Police said officers noticed a suspicious vehicle driven by a woman heading toward a checkpoint on the way to Jerusalem and signaled to her to stop. The woman then yelled “Allahu Akbar” (God is most great) and set off the explosive detonator in her car, a police statement said. A gas canister in her car did not explode, however.
Handwritten slips of paper voicing support for “Palestinian martyrs” were found on her person, the Shin Bet said. […]
The car was bearing Israeli, rather than Palestinian, license plates. Police found the gas canister in the vehicle and said that the woman had intended to carry out a bombing in Jerusalem.”
Guerin then continues:
“Among Palestinians, living under Israeli occupation, there’s plenty of support for the recent outbreak of DIY unrest – including a spate of stabbings. Palestinians say anger and frustration are driving ordinary people to carry out attacks. What’s striking is that there’s no sign of involvement by militant groups. The attacks are being carried out by individuals. It’s a low-tech approach and it’s catching. [emphasis added]
Notably, the footage shown immediately after Guerin has told audiences that “there’s no sign of involvement by militant groups” shows Palestinian Islamic Jihad banners at the home of the terrorist who carried out the October 3rd attack at Lions Gate in Jerusalem. That attack was later claimed by the PIJ and praised by Hamas.
Following a sympathetic interview with the terrorist’s father and carefully selected footage from Hebron which edits out all evidence of violent rioting, Guerin goes on to say:
“In Nablus soldiers used live rounds against stone-throwers. Elsewhere, another protester was buried. Every death increases the rage and risks unleashing a wider conflict.”
The flags of the terrorist organisations Hamas and the PFLP are seen in the footage shown as Guerin speaks, although she does not clarify that fact to viewers.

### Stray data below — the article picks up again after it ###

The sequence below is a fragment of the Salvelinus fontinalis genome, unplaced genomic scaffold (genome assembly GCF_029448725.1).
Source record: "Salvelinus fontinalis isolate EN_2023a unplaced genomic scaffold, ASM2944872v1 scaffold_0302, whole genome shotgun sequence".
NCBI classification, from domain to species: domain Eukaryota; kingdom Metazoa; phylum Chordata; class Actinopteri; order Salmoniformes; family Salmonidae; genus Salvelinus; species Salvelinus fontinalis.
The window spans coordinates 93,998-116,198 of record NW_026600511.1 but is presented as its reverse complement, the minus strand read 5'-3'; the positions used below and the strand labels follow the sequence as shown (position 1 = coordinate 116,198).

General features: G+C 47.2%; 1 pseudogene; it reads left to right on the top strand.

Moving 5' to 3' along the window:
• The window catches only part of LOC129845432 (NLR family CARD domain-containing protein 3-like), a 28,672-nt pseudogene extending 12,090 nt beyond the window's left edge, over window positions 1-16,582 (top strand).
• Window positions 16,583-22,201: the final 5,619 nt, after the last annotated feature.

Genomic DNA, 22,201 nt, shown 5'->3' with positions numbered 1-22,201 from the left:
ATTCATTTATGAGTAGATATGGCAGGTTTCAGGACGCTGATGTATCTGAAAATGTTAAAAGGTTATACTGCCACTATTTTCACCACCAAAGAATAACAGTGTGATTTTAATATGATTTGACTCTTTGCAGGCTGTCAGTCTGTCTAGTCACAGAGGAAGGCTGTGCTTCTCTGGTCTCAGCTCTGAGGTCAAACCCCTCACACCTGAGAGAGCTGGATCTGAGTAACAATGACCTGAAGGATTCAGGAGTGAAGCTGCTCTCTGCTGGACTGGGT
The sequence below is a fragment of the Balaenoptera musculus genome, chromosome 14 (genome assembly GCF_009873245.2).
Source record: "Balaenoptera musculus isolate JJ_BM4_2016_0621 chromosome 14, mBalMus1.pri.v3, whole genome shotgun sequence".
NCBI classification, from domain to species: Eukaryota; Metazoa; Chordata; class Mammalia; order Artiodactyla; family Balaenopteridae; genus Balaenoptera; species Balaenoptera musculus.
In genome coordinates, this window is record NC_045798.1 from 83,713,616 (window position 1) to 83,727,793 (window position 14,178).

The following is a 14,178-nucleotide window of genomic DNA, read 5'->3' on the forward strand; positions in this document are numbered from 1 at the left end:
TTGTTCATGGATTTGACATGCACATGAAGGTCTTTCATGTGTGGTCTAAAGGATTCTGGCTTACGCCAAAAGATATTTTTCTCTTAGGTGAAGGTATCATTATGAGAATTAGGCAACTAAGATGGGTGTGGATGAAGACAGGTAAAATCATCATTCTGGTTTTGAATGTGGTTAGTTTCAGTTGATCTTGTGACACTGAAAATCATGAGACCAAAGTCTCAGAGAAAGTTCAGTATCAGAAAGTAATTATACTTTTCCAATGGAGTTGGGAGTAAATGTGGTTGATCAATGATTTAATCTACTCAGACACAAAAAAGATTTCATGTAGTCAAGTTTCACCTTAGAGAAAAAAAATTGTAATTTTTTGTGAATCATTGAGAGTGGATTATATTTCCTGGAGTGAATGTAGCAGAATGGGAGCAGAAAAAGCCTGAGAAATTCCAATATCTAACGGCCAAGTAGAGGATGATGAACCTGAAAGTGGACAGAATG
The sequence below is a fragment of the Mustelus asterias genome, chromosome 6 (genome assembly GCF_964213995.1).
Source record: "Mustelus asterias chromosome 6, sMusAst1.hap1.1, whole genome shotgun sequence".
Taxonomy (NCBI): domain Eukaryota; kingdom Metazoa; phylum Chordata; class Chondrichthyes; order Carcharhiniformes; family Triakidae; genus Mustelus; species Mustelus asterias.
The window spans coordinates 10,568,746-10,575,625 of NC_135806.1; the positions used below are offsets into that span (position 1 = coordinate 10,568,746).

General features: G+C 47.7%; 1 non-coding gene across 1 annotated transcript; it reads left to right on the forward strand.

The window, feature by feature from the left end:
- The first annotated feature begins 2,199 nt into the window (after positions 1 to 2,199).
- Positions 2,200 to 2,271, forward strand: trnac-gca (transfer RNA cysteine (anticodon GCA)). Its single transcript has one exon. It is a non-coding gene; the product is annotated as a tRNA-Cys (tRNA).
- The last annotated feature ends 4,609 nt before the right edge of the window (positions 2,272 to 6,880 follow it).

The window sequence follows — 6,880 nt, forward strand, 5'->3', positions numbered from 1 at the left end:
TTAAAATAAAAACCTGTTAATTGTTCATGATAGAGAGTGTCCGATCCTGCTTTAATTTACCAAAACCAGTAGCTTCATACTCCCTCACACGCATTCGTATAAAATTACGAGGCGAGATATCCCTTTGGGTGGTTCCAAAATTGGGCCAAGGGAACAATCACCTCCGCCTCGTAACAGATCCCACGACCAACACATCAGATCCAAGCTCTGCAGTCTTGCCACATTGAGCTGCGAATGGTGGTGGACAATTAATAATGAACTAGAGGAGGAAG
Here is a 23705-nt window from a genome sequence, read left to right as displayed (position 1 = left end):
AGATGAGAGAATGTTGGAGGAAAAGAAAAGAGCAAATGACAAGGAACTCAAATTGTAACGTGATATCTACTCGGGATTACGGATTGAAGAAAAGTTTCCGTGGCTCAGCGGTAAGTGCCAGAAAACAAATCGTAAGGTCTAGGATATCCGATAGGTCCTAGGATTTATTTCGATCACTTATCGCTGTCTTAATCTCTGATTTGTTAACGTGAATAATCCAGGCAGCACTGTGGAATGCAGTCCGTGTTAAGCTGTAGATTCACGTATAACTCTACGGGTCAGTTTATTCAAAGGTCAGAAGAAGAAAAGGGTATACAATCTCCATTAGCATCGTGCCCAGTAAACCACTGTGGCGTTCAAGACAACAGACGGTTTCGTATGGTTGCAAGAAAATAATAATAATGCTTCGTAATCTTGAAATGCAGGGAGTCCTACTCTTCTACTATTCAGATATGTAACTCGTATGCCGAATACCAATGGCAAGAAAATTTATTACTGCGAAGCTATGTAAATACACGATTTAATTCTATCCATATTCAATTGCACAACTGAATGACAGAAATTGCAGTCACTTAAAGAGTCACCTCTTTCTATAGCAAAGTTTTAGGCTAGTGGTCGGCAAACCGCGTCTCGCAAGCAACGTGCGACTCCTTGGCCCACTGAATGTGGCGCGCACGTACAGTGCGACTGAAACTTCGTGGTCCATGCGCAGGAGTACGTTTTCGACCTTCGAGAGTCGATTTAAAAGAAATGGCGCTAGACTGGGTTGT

Guerin’s narrative of “DIY unrest” and “low-tech” terror attacks fuelled by “anger and frustration”, together with her categorical statement denying “involvement by militant groups” obviously does not meet the BBC’s obligation to “enhance […] audiences’ awareness and understanding of international issues”.
In all of the BBC’s reporting on the current wave of terrorism in Israel, the issue of the quotidian incitement on social media, in mosques, from Hamas, from Fatah and from the Palestinian Authority has been completely ignored. There is, of course, nothing surprising about that: since long before the latest surge in violence began, the BBC has habitually avoided the issues of Palestinian incitement, glorification of terrorism and indoctrination of Palestinian children.
Although those issues are a crucial part of the story the BBC claims to be telling with reports such as this one from Orla Guerin, they do not fit into the narrative adopted and promoted by the BBC. Hence, even when a Palestinian Islamic Jihad banner is flying above her head, Orla Guerin ignores it. The trouble is that she would have BBC audiences ignore it too.